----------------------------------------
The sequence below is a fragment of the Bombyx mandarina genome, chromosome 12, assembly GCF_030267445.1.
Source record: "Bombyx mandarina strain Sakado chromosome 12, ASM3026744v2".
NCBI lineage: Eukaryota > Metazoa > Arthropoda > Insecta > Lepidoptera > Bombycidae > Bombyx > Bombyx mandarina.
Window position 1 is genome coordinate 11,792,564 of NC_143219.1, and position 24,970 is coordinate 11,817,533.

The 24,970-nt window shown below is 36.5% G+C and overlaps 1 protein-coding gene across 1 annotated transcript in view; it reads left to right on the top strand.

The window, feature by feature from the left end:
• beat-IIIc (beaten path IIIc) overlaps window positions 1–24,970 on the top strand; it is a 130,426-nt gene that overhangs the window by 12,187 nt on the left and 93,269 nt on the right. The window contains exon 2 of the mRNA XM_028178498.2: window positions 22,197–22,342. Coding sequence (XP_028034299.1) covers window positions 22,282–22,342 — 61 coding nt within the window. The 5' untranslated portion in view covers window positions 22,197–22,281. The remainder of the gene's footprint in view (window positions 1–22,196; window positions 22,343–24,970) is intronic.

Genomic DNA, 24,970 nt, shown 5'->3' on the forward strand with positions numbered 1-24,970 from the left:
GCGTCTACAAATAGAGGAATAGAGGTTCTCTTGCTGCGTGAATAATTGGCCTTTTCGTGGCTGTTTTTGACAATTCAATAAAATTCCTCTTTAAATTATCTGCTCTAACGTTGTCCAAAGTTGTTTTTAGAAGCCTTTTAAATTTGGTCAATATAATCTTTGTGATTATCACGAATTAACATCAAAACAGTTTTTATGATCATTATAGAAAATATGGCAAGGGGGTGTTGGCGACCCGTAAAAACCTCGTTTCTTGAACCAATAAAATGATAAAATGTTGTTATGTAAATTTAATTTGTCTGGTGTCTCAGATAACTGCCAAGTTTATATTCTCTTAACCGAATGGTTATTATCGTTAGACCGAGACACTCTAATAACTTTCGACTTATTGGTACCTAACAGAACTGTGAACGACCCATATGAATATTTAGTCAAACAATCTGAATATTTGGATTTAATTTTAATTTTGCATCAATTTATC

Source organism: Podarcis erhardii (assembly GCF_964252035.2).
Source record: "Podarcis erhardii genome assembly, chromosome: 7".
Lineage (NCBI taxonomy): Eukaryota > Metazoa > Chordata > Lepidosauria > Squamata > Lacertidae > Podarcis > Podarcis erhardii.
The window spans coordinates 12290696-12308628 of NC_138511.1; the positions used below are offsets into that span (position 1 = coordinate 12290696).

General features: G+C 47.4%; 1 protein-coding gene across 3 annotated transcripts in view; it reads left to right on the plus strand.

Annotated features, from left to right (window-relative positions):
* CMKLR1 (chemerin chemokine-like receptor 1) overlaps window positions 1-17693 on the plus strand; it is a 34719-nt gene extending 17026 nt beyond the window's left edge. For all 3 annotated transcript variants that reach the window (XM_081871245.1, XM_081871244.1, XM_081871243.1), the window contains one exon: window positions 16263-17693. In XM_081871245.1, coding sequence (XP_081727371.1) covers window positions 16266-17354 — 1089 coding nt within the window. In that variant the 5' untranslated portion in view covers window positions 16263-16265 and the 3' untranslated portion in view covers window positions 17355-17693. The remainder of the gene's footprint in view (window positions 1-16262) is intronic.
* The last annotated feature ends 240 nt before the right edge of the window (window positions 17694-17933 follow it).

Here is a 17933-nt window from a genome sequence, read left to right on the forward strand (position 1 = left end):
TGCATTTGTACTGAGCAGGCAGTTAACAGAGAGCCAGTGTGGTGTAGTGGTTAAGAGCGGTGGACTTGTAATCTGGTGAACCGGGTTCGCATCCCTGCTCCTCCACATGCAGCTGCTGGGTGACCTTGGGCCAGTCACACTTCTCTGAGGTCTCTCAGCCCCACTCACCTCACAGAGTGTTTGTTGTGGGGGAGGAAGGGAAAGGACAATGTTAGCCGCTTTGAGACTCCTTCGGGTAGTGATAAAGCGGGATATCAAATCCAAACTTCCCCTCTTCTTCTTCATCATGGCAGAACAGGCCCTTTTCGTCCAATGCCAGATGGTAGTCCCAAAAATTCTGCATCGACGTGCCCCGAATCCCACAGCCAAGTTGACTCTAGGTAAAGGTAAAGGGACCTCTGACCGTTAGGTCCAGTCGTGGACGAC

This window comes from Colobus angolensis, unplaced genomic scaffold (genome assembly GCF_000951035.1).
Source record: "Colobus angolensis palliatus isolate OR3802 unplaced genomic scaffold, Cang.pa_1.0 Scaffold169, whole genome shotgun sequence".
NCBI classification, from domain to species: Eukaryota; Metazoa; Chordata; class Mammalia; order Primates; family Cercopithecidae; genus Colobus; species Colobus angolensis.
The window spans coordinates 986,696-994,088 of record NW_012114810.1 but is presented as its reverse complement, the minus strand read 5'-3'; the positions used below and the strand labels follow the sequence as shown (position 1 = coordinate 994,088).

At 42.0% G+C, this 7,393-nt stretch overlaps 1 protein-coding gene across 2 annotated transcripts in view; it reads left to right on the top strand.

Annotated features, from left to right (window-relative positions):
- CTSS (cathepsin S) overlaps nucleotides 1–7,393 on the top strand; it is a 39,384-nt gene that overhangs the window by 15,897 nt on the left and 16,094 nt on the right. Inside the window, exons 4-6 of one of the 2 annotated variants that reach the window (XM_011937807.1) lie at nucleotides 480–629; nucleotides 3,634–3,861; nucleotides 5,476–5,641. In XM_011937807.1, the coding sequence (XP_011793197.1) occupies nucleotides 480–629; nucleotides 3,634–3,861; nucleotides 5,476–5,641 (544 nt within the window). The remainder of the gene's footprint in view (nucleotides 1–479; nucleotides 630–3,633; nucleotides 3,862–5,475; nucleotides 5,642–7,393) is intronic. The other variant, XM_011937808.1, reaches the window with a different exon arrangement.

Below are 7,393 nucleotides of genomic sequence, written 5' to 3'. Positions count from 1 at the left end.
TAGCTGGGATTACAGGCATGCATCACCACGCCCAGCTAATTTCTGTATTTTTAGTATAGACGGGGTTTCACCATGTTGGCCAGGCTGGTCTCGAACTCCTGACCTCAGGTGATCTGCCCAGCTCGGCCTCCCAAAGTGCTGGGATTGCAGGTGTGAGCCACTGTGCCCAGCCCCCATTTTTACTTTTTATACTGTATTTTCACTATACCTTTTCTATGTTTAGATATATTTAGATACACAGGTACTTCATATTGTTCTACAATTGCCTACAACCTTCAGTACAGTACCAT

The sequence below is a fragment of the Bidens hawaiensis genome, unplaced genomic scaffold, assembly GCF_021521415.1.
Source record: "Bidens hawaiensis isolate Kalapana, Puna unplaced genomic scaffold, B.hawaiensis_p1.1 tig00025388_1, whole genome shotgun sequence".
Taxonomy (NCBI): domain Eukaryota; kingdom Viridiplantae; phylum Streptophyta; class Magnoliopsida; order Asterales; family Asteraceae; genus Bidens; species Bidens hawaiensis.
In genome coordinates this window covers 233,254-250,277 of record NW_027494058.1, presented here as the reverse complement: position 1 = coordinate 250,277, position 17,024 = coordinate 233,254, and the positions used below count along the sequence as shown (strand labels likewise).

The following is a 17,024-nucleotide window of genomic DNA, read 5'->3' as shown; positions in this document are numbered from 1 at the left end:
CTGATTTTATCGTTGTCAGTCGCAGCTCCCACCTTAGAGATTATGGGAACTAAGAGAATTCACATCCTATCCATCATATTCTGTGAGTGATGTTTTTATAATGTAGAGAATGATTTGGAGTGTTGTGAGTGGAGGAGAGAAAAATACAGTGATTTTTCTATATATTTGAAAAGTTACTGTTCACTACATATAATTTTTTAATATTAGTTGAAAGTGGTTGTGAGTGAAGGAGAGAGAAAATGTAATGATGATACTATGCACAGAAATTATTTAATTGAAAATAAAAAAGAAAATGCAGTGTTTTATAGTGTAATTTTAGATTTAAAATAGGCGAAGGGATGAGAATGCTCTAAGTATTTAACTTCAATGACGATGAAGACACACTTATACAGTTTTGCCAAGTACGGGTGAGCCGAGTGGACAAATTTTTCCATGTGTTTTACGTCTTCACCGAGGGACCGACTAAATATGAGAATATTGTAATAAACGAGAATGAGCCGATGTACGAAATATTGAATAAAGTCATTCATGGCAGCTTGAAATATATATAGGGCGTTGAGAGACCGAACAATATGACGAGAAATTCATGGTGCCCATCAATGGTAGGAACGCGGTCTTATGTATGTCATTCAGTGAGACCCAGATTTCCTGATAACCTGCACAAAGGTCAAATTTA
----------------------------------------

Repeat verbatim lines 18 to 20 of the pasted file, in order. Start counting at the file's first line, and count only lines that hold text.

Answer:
Here is a 17933-nt window from a genome sequence, read left to right on the forward strand (position 1 = left end):
TGCATTTGTACTGAGCAGGCAGTTAACAGAGAGCCAGTGTGGTGTAGTGGTTAAGAGCGGTGGACTTGTAATCTGGTGAACCGGGTTCGCATCCCTGCTCCTCCACATGCAGCTGCTGGGTGACCTTGGGCCAGTCACACTTCTCTGAGGTCTCTCAGCCCCACTCACCTCACAGAGTGTTTGTTGTGGGGGAGGAAGGGAAAGGACAATGTTAGCCGCTTTGAGACTCCTTCGGGTAGTGATAAAGCGGGATATCAAATCCAAACTTCCCCTCTTCTTCTTCATCATGGCAGAACAGGCCCTTTTCGTCCAATGCCAGATGGTAGTCCCAAAAATTCTGCATCGACGTGCCCCGAATCCCACAGCCAAGTTGACTCTAGGTAAAGGTAAAGGGACCTCTGACCGTTAGGTCCAGTCGTGGACGAC

This window comes from Colobus angolensis, unplaced genomic scaffold (genome assembly GCF_000951035.1).